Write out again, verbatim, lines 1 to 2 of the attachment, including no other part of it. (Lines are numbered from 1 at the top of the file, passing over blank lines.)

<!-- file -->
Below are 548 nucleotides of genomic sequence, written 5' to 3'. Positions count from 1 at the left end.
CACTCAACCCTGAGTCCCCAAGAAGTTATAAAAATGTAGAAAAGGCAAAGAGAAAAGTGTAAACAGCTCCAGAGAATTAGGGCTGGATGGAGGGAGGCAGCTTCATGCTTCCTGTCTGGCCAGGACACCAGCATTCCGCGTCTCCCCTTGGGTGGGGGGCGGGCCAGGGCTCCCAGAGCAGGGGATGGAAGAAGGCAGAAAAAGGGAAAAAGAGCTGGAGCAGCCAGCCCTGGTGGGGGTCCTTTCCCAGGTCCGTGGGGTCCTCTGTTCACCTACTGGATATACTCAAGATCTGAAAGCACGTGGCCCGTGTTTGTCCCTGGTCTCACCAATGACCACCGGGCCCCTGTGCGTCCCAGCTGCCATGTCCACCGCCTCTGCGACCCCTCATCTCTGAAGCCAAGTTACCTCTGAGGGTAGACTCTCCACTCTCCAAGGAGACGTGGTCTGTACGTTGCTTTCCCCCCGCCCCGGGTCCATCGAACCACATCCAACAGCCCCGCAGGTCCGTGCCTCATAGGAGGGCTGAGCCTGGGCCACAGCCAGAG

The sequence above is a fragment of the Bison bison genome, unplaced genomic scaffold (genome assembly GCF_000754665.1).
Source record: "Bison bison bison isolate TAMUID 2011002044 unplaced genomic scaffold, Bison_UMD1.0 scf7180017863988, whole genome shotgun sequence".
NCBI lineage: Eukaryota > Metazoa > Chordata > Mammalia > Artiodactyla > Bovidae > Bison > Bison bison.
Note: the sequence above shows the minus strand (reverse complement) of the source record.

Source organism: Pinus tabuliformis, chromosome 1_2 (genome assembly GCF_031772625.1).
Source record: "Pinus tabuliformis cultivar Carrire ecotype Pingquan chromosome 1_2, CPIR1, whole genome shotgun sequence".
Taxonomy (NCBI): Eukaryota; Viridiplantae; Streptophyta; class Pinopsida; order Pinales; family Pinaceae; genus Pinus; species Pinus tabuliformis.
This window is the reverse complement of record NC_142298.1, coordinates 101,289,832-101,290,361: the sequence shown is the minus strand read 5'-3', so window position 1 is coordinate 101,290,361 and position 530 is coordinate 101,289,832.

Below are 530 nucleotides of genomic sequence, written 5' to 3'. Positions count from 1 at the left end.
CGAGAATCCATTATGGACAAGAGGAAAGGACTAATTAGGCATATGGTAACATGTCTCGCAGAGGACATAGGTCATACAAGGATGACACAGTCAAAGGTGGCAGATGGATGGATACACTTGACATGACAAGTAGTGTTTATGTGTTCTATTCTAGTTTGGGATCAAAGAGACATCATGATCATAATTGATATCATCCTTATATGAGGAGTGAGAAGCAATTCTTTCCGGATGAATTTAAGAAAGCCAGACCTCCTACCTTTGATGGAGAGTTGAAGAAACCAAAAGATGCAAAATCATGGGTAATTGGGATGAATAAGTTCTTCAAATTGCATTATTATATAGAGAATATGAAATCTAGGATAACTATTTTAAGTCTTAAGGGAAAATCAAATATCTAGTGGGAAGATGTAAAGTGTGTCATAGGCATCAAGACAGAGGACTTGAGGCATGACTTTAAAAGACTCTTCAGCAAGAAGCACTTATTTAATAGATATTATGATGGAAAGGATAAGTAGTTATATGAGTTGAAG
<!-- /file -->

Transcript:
Below are 548 nucleotides of genomic sequence, written 5' to 3'. Positions count from 1 at the left end.
CACTCAACCCTGAGTCCCCAAGAAGTTATAAAAATGTAGAAAAGGCAAAGAGAAAAGTGTAAACAGCTCCAGAGAATTAGGGCTGGATGGAGGGAGGCAGCTTCATGCTTCCTGTCTGGCCAGGACACCAGCATTCCGCGTCTCCCCTTGGGTGGGGGGCGGGCCAGGGCTCCCAGAGCAGGGGATGGAAGAAGGCAGAAAAAGGGAAAAAGAGCTGGAGCAGCCAGCCCTGGTGGGGGTCCTTTCCCAGGTCCGTGGGGTCCTCTGTTCACCTACTGGATATACTCAAGATCTGAAAGCACGTGGCCCGTGTTTGTCCCTGGTCTCACCAATGACCACCGGGCCCCTGTGCGTCCCAGCTGCCATGTCCACCGCCTCTGCGACCCCTCATCTCTGAAGCCAAGTTACCTCTGAGGGTAGACTCTCCACTCTCCAAGGAGACGTGGTCTGTACGTTGCTTTCCCCCCGCCCCGGGTCCATCGAACCACATCCAACAGCCCCGCAGGTCCGTGCCTCATAGGAGGGCTGAGCCTGGGCCACAGCCAGAG